Big Data Attracts Antitrust Attention

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The European Union is taking a closer look at how big companies such as Google and Facebook are collecting customer data and whether these practices represent a breach of antitrust rules. While no competition issues have been found in this area, the EU's Commissioner for Competition, Margrethe Vestager, said at the Digital Life Design conference in Munich that the EU will continue to look carefully at the matter.

The European Union is taking a closer look at how big companies such as Google and Facebook are collecting customer data and whether these practices represent a breach of antitrust rules. While no competition issues have been found in this area, the EU's Commissioner for Competition, Margrethe Vestager, said at the Digital Life Design conference in Munich that the EU will continue to look carefully at the matter.One of Vestager's concerns is that if just a handful of companies control customer data, this could provide those companies the power to drive their rivals out of the market. The issue arose following Google's 2007 acquisition of DoubleClick and Facebook's purchase of WhatsApp two years ago. According to Vestager, there was no serious cause for concern in those two cases since other companies still had access to multiple sources of data.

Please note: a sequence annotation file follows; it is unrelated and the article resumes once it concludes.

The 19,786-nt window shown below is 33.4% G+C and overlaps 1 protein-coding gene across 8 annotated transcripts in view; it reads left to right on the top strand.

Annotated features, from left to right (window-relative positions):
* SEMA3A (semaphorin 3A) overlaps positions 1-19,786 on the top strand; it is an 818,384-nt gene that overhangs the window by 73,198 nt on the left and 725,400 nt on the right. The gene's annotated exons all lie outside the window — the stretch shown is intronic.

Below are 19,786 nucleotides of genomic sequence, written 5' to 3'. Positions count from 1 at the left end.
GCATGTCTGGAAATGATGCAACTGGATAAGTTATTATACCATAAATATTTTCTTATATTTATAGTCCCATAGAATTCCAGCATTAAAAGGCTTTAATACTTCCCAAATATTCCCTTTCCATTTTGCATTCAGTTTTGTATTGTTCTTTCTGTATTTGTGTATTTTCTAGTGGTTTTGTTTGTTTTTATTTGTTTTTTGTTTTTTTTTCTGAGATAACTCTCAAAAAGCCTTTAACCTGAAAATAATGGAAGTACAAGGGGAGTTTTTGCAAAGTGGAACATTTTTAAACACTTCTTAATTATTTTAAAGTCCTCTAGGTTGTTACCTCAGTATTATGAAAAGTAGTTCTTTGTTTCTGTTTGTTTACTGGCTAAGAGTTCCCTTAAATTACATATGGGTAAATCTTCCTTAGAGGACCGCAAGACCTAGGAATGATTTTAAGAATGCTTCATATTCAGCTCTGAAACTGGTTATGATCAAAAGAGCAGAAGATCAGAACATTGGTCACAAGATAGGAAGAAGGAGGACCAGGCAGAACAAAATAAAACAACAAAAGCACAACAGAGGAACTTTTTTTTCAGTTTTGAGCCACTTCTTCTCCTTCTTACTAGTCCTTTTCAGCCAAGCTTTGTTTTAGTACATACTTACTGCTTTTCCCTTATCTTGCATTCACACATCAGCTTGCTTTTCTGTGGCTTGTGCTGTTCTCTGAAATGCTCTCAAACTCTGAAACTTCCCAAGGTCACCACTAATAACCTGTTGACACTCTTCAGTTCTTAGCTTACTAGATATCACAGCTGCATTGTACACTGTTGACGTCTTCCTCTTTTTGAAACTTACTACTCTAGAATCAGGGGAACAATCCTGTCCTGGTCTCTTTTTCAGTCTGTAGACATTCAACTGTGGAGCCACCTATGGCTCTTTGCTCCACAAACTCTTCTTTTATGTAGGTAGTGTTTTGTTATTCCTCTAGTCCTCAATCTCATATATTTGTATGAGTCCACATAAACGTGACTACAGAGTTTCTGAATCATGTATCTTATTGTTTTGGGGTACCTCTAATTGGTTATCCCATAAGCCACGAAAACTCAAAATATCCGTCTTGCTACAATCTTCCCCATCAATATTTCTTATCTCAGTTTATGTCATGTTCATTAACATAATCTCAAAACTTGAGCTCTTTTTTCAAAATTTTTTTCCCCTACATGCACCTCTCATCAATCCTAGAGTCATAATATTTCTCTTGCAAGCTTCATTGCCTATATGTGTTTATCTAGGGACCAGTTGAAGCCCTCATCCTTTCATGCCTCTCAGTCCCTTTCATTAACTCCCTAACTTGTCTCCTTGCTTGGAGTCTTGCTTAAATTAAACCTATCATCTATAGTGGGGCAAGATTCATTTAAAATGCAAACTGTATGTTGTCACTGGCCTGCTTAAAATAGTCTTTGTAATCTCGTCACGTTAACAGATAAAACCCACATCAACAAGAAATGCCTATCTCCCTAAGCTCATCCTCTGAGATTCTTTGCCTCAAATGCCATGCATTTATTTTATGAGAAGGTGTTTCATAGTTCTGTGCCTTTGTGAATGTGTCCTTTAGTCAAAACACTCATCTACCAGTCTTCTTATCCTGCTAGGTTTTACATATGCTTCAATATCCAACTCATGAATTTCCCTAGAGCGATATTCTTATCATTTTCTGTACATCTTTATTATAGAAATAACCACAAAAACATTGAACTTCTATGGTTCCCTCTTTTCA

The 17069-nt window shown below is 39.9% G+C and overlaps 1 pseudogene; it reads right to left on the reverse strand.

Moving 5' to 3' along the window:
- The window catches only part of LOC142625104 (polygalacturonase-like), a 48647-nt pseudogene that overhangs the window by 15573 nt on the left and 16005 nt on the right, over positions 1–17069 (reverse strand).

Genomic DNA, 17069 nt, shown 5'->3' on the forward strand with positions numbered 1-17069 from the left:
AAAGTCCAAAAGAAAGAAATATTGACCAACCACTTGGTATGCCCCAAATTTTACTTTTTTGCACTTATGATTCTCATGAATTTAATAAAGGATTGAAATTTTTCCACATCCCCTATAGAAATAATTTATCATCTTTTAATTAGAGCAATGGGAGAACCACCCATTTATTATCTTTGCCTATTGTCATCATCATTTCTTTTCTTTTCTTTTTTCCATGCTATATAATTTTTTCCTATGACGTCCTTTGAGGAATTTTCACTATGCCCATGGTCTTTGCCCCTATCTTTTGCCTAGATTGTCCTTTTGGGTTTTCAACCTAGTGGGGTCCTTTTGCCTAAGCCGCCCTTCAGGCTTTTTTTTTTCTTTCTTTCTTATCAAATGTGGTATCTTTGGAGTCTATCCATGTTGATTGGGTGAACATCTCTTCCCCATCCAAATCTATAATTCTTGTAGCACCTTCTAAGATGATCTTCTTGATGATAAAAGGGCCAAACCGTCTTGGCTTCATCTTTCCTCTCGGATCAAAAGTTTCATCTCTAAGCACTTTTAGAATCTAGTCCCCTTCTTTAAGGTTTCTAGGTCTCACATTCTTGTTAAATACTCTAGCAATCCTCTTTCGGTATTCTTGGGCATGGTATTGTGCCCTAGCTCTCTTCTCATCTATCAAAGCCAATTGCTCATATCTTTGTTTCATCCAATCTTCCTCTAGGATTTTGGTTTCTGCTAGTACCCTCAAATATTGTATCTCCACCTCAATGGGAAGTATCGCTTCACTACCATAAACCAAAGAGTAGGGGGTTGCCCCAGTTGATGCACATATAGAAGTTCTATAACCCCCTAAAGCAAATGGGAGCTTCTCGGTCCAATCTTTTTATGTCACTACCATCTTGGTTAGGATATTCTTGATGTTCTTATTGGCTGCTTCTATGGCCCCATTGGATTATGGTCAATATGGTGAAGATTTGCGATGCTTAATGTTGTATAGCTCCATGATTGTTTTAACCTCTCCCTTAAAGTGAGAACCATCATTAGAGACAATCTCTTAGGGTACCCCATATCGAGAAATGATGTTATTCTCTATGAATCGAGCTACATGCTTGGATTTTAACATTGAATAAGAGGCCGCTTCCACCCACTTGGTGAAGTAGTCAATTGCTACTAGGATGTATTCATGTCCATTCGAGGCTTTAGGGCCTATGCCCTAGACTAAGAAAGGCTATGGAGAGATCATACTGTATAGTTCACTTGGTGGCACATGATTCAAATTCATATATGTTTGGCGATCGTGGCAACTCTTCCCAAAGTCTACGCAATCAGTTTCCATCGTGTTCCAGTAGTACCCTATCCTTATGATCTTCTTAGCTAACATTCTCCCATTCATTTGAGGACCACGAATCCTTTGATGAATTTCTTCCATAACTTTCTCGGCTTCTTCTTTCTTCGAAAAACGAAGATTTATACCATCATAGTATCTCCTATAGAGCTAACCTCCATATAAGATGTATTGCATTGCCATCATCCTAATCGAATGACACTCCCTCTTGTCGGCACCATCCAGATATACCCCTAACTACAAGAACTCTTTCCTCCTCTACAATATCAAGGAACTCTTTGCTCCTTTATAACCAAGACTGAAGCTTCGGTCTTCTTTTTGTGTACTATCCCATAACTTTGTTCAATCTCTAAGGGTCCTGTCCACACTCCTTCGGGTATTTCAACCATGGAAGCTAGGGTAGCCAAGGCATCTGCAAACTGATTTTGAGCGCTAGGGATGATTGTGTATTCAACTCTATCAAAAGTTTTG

The collection and use of Big Data on consumers will only continue to grow as the Internet of Things continues to expand and generate additional data, ranging from data generated by fitness trackers to connected appliances. By 2020, more than half of major new business processes are expected to incorporate some element of IoT, according to a recent report by Gartner.

According to The Wall St. Journal, lawyers representing U.S. technology firms have previously stated that competition concerns over customer data are unsound. Their argument is that the data isn't exclusive since many companies are able to gather information about consumers' names, addresses, and credit-card data.

Vestager said the EU plans to publish a preliminary report in mid-2016 as to whether Internet commerce companies such as Amazon are found to be violating antitrust regulations by restricting cross-border trade.

The EU and other regulatory bodies may have a tough time proving that a small number of companies are controlling consumer data and are preventing other companies from entering or competing in markets. Big Data on consumers is ubiquitous and can be acquired from third parties. Of course, if a merger or acquisition between two large companies that collect and distribute customer data were to raise competitive concerns, that would be a different matter.

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